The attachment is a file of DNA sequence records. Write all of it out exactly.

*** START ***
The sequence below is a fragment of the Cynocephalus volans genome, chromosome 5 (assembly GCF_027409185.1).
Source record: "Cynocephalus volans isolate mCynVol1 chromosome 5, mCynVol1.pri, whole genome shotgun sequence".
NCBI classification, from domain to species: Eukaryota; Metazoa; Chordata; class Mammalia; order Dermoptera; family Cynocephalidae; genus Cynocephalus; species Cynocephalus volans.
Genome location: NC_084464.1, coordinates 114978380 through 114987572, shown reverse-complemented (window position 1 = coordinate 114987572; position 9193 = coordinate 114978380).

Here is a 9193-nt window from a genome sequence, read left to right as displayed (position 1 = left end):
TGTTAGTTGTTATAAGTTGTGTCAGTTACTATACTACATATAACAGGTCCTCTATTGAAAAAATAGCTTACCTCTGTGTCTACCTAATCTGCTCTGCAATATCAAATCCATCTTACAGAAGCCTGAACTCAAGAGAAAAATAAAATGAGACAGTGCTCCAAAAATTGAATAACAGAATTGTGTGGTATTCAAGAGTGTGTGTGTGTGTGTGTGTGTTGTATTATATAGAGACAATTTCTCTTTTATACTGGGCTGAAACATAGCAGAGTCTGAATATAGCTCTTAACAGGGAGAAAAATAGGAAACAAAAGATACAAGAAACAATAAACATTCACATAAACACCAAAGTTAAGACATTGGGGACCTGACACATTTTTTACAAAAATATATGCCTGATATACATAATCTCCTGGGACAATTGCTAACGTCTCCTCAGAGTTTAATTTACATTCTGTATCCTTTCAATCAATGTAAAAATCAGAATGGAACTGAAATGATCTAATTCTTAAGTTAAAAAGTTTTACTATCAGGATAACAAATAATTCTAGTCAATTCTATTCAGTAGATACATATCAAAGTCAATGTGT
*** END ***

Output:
The sequence below is a fragment of the Cynocephalus volans genome, chromosome 5 (assembly GCF_027409185.1).
Source record: "Cynocephalus volans isolate mCynVol1 chromosome 5, mCynVol1.pri, whole genome shotgun sequence".
NCBI classification, from domain to species: Eukaryota; Metazoa; Chordata; class Mammalia; order Dermoptera; family Cynocephalidae; genus Cynocephalus; species Cynocephalus volans.
Genome location: NC_084464.1, coordinates 114978380 through 114987572, shown reverse-complemented (window position 1 = coordinate 114987572; position 9193 = coordinate 114978380).

Here is a 9193-nt window from a genome sequence, read left to right as displayed (position 1 = left end):
TGTTAGTTGTTATAAGTTGTGTCAGTTACTATACTACATATAACAGGTCCTCTATTGAAAAAATAGCTTACCTCTGTGTCTACCTAATCTGCTCTGCAATATCAAATCCATCTTACAGAAGCCTGAACTCAAGAGAAAAATAAAATGAGACAGTGCTCCAAAAATTGAATAACAGAATTGTGTGGTATTCAAGAGTGTGTGTGTGTGTGTGTGTGTTGTATTATATAGAGACAATTTCTCTTTTATACTGGGCTGAAACATAGCAGAGTCTGAATATAGCTCTTAACAGGGAGAAAAATAGGAAACAAAAGATACAAGAAACAATAAACATTCACATAAACACCAAAGTTAAGACATTGGGGACCTGACACATTTTTTACAAAAATATATGCCTGATATACATAATCTCCTGGGACAATTGCTAACGTCTCCTCAGAGTTTAATTTACATTCTGTATCCTTTCAATCAATGTAAAAATCAGAATGGAACTGAAATGATCTAATTCTTAAGTTAAAAAGTTTTACTATCAGGATAACAAATAATTCTAGTCAATTCTATTCAGTAGATACATATCAAAGTCAATGTGT